The Diwali festival is an ancient tradition that traces its origins back to India and Bengal. Like Christmas and pagan celebrations in the west, it is full of legends, symbols and meaning for the people who celebrate it. Diwali is generally celebrated for 5 days, with each day holding a different legend, story and/or myth to tell. The actual stories differ depending on the region of the celebration, but most all of the legends deal with themes of goodness and strength triumphing over darkness and evil – hence the need for and significance of symbols of light. The Times of India sums up the modern meaning of Diwali by saying, “Regardless of the mythological explanation one prefers, what the festival of lights really stands for today is a reaffirmation of hope, a renewed commitment to friendship and goodwill, and a religiously sanctioned celebration of the simple - and some not so simple - joys of life.”
During Diwali, homes, stores, sidewalks and other public places are decorated with small candles and clay oil lamps called diyas. The lamps (which are often traditionally filled with mustard oil and a cloth wick) are put into rows where they can be seen. The word Diwali comes from the Sanskrit word dipavali, meaning “row of lights.” In some places, the oil lamps are floated (like floating candles) in the river Ganges – released out onto the water to transport the light to the other side.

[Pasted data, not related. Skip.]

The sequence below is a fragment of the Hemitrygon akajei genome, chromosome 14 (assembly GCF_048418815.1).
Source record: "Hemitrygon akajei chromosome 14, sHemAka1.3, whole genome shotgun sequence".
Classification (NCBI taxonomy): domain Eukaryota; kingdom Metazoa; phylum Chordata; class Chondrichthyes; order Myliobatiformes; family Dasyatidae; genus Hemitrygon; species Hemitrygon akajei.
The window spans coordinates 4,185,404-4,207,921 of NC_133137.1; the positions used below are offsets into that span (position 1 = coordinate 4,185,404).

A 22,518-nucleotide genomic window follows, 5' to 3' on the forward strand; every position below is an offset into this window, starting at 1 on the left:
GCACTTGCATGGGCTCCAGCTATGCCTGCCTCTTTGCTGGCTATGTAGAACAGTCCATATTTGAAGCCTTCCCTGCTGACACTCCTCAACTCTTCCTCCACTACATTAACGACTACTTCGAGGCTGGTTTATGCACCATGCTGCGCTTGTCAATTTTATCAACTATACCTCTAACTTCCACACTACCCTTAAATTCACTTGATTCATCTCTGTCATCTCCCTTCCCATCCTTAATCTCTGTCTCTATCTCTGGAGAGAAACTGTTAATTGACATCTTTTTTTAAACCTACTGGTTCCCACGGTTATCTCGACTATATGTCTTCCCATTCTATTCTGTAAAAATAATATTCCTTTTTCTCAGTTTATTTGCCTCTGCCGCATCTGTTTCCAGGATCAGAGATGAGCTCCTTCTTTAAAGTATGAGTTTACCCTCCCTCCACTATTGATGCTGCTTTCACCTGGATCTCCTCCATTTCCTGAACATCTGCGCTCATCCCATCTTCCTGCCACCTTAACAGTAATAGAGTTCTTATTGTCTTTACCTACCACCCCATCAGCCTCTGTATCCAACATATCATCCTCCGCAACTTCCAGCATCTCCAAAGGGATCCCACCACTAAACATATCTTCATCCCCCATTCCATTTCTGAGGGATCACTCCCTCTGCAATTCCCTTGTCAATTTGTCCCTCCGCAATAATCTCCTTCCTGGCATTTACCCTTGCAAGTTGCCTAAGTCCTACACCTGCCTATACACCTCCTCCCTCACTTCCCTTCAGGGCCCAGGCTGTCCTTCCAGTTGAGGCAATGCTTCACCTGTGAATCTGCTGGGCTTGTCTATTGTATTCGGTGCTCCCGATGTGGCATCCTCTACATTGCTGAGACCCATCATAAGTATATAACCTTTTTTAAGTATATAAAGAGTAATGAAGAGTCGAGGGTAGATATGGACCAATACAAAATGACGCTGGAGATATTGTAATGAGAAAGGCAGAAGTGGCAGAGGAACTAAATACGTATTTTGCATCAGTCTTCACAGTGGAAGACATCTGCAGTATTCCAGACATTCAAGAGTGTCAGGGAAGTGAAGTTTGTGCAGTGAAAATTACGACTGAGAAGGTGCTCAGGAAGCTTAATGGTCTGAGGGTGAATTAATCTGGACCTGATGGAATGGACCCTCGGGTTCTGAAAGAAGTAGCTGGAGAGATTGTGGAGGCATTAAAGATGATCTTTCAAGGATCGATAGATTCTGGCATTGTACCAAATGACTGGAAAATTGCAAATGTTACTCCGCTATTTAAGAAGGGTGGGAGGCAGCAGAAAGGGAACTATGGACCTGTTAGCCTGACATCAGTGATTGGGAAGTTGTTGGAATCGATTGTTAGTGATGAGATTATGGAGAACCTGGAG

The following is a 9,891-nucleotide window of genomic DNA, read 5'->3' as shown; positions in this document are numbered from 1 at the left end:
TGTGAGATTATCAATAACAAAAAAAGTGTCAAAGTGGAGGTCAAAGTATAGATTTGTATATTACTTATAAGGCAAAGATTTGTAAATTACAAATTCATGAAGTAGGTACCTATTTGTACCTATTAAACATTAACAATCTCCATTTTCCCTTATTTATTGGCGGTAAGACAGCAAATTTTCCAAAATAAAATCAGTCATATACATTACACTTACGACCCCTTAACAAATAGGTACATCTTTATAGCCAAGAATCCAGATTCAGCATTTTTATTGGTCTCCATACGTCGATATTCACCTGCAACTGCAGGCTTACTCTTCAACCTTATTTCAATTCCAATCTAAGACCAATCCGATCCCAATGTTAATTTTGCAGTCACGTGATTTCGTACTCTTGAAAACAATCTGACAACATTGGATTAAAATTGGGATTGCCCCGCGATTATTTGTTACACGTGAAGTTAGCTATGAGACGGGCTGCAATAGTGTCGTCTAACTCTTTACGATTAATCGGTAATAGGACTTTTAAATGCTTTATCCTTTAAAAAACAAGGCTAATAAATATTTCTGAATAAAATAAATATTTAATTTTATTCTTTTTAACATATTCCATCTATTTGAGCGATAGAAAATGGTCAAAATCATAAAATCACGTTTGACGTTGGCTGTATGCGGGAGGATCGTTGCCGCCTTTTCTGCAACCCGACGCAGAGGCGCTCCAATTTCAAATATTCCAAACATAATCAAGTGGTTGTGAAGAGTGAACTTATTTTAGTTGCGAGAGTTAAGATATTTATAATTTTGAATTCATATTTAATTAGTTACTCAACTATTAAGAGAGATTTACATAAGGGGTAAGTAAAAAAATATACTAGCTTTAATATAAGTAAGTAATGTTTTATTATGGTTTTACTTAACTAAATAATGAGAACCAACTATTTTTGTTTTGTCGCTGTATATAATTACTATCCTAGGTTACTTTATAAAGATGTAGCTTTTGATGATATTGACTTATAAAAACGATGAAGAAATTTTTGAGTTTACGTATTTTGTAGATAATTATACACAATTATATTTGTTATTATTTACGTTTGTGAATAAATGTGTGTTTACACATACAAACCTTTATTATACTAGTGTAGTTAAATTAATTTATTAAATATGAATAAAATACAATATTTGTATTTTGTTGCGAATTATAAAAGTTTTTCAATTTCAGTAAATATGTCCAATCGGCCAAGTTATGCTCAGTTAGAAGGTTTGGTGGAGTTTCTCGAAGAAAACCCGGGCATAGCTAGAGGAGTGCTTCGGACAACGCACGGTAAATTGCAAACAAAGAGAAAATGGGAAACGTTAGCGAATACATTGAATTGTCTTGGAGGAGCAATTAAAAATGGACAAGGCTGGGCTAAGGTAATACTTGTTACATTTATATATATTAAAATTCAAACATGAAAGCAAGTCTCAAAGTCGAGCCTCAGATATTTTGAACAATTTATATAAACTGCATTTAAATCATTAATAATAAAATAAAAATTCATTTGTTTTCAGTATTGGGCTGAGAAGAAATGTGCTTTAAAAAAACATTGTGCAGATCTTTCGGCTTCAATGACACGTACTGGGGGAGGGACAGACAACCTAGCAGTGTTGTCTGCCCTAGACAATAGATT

In addition to the “rows of lights,” several other traditions are associated with the celebration of Diwali. Gambling and game playing celebrate the legend of the goddess Parvati who played dice with her husband Lord Shiva. The legend states she blessed the tradition saying that anyone who gambled on Diwali night would be prosperous and wealthy in the coming year. (The first day of the five day festival is called Dhanteras (‘dhan’ meaning wealth, and ‘teras’ meaning 13th) – and specifically celebrates wealth and prosperity for the coming year.)
Fireworks and firecrackers are also a significant aspect to the celebration of Diwali. Lighting up the skies with fireworks is described as a symbol of the “light” literally exploding into the heavens – taking the message of goodness and light upwards into the sky. Other traditions say that the pop pop pop sound of fireworks and firecrackers is the sound of the joy of the people – demonstrating their life and energy. A third, more practical legend behind the reason for the fireworks is that the smoke from the fireworks help drive away the mosquitos that are high due to the monsoon season.
Diwali has also become a time of gifts and gift giving. Like Christmas in the west, this time of exchanging candies, dried fruit, jewelry and trinkets has grown into a serious commercial shopping season – which has lead to fears that commercialism is eroding the traditional, spiritual and historical aspects of this holiday. (But the popularity of rows of Diwali lamps and candles along sidewalks and in shops demonstrates that shopkeepers know the power of this festival to drive sales!) Diwali is the last day of the financial year for Hindu businesses – a kind of financial New Year – and is felt to be a good time both to shop and start new business ventures. So as you can see, the light – embodied in candles and oil lamps – helps to symbolize the themes of renewal, rebirth, hope and gratitude in annual celebrations all over the world.